THE DIVERSITY OF FLYING INSECT LIFE THAT HAS EVOLVED
Insects are small animals around us; they are animals of the class Insecta, the largest and most widely distributed taxon within the phylum Arthropoda. They are invertebrate animals consisting of six legs and the three body parts namely; the head, thorax and abdomen. Most of the insects have one or two and even three pairs of wings.
Ancient types of insects have been available since early dinosaur days and they have been flying before the some of the birds could fly. The sub class Apterygota is divided into two orders, the microcoryphia known as dragonflies, damselflies and the zygentoma known as silverfish, fibre brats. These insects were known to be jumping insects as they were wingless and their habits were, indoors under sinks, stones, bookshelves, in bathrooms, grass, feed, rubble or in woods.
The dragonflies and the damselflies are the insects of the subclass Apterygota that evolved in to the subclass zygentoma, all the insects in the sub class Apterygota are wingless. The reason why these early insects were unable to become very diverse was because they did not have wings. Later the insects gained the ability to explore more territory and find new type of food which increased more species. This resulted as when they evolved the ability to fly. For example: the insects from the microcoryphia order evolved into the Odonato order. These insects had about two pairs of wings and they were regarded as the best fliers, they were eating other insects caught on fight.
The early flying insects developed wings that stuck straight out - as demonstrated by the mayflies and dragonflies, the oldest flying insects alive today. The past 300 million years , other insects had evolved folding wings. This modernism really gave the diversity of insect’s improvement. 'Those insects can keep their wings safely tucked away as they move slowly through leaf litter, squeezed under tree bark or even dived into water'.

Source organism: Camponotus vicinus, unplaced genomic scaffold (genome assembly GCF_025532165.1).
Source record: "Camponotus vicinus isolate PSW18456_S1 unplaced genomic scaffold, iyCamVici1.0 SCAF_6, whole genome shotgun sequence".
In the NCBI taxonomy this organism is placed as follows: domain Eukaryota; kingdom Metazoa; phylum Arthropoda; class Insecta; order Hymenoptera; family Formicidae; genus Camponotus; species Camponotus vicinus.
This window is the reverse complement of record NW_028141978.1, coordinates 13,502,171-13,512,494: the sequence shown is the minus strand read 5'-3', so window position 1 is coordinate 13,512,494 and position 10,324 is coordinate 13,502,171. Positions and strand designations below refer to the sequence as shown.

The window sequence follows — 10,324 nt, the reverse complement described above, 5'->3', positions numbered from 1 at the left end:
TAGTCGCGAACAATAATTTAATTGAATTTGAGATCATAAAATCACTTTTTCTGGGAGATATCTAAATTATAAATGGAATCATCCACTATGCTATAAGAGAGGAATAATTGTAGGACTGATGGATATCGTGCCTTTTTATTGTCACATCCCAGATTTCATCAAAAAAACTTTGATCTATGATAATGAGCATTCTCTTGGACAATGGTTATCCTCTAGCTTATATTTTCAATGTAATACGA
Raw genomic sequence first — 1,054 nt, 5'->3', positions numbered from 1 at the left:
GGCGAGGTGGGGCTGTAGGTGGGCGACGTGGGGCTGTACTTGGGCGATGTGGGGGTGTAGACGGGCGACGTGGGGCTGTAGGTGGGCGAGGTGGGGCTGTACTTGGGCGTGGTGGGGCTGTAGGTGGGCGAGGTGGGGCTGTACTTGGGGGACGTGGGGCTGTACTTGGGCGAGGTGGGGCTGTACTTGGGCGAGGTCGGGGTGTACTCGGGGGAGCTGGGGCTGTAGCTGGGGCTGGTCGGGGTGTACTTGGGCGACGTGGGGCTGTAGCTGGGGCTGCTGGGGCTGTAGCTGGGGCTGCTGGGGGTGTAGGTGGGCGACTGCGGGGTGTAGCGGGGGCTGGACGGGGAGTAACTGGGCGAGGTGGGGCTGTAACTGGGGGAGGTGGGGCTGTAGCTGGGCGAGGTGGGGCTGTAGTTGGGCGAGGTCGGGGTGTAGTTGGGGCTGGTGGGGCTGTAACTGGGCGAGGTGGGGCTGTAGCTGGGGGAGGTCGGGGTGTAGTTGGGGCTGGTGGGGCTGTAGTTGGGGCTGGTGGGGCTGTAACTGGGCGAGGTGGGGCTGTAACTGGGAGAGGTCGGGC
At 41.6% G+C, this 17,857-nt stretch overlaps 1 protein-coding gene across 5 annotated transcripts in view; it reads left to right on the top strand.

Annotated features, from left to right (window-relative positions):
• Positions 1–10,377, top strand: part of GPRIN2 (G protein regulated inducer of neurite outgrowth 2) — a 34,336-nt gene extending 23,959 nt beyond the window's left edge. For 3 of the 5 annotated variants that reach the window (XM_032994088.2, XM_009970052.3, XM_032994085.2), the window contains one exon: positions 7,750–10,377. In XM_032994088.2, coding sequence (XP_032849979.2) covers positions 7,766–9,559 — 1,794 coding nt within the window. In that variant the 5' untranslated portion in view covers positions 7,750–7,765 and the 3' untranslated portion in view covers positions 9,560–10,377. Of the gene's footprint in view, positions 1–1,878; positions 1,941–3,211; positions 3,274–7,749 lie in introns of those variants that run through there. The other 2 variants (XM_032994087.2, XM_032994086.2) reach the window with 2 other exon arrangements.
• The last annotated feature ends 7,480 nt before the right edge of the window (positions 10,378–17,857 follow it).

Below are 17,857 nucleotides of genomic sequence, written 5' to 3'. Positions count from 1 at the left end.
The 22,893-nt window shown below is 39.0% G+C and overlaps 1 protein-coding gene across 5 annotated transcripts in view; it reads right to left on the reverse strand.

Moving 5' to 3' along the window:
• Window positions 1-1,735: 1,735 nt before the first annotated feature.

The evolution of insects was success and would not be successful without the plants as the insects depend on plants for their survival, because plants provide a large amount of food for the insects. 'The insects evolved defences against the sophisticated chemical weapons in plants. Some of the insects, like monarch butterflies, can recycle poisons from plants they eat, making themselves poisonous to birds and other predators'.
Evolution happens every where, just like in insects evolution took place. 'Some of the insects descended from other insects, for example fleas descend from mosquito and like the insects called scorpion flies, they have long wings and powerful eyes, aiding them in finding insect carcasses for food'.
The knowledge on how the scorpion flies evolved into fleas comes from the fleas' closest living relatives, known as boreids or snow fleas. ‘These 24 species walk across snow in late winter to feed on moss. Unlike other scorpion flies, snow fleas have tiny wings that are useless for flying. They don't have the keen eyesight of other scorpion flies, probably because they need their eyes only to detect predators’.
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3. The family tree, [http://www.insecta.com/insecta/tree.htm, accessed on 06/05/2006, 12:00].